Thursday, December 20, 2007

Christmas in Uganda

Christmas is upon us, but you wouldn’t know it from the looks of things. It’s just another day. My favorite restaurant, Sky Blue, just today (December 20th) put up about 3 Christmas decorations. I’ve heard 3 Christmas songs on the local radio so far this month and I saw 3 French hens in Kampala last week (not really, but I needed another “3” to throw in). The only other indication that it’s Christmas is the occasional flyer in the newspaper from Game, the country’s only Wal-Mart type store in Kampala, a mere 5 hour drive from here.

The Big Question

Corruption. How bad is it? Recently Jacob was asked an interesting question by an Australian man. “If you wanted to give money to a person or organization and you had to go through a Ugandan that you didn’t know very well, how many Ugandans would mis-manage that money and pocket some?” Get a number in your head before you continue to read. Guess for yourself what percentage of Ugandans would pocket some of that money which is supposed to pay someone’s school fees or go toward building an orphanage for needy kids. Got it?

I’ve posed this same question to Ugandans and their answer is shocking. The answer is typically within the same range of one another and the answer comes quickly, as if they need no time to even consider it. The answer: 90% Ninety percent. 9 out of 10 people would help themselves first before putting the money towards who it is supposed to go to, regardless of how needy they are. This is the answer across the board. So the question that begs to be asked is, why?

“We live in poverty. We are more needy than those people in America and we have extended family to look after and provide for,” was one answer I received. “Won’t you feel guilty for taking school fees from some child?” “Most people wouldn’t. But we would still put that child in a school, but they would be sent to a lesser school than what the money was sent for.”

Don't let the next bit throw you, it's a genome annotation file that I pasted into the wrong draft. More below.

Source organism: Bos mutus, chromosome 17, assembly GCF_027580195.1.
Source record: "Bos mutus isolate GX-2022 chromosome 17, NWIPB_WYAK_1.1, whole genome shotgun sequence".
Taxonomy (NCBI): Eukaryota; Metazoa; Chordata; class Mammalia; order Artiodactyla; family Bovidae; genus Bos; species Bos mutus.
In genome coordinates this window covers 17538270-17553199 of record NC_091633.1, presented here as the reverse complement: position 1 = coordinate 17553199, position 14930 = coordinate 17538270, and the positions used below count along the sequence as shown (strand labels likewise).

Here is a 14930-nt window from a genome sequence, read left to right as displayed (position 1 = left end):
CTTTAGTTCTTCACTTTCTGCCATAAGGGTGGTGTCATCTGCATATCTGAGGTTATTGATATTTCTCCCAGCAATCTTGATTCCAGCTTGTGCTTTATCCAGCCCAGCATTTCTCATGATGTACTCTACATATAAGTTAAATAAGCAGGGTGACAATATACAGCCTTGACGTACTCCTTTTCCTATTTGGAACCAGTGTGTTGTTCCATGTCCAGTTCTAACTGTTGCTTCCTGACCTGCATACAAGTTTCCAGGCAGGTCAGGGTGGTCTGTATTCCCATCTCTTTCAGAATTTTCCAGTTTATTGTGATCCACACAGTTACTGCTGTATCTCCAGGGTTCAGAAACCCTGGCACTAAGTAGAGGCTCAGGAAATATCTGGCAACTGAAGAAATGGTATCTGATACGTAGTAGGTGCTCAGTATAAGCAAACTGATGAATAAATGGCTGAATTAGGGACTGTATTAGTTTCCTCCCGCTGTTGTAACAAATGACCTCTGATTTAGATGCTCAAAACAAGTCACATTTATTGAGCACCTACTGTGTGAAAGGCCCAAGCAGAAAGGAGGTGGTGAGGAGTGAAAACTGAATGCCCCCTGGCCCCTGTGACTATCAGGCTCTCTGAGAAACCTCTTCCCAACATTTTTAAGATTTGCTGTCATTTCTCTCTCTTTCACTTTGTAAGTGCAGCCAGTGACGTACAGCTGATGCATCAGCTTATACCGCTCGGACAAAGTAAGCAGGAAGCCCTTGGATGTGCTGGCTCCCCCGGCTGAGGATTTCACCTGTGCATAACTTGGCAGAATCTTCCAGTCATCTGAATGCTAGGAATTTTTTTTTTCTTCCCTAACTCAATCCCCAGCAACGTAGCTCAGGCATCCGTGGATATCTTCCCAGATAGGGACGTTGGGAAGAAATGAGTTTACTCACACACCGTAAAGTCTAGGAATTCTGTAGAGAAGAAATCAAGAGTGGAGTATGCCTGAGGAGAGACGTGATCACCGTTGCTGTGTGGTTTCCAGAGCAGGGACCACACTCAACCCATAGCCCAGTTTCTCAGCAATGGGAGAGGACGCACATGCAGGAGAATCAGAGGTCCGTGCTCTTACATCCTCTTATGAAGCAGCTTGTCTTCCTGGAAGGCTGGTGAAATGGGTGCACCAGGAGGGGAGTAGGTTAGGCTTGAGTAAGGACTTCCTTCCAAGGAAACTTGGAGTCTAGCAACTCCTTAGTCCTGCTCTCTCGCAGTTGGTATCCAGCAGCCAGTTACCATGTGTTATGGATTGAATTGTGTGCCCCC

So maybe the question to ask you is: What percentages of Americans would do the same?

In the nearly 2 years I’ve been with Compassion I haven’t once seen money go where it shouldn’t go. I haven’t once seen the staff get something for themselves or try to work the system. Whether it’s money for the kids or money that’s going into the community center. The people I work with are very trustworthy and show a lot of integrity.

12 Days of Christmas. How to save money for Christmas by living like a Ugandan

#2 & #1. I have to do two because I skipped a week of blogging in there somewhere.

#2. Recycle everything imaginable. Plastic bags can be wadded up and tied together to make cheap soccer balls. The rubber from inner tubes can be cut into long strips and used as bungee cords. And you would be shocked by the amount of uses you can get from banana trees and leaves!

#1. Raise goats. Sure your neighbors might think it’s strange that you live in town and have goats grazing in your front yard, but goats multiply quickly. If you have 5 goats, in a year you may have 15. The meat is tasty, they can help you mow your lawn and the droppings make great fertilizer.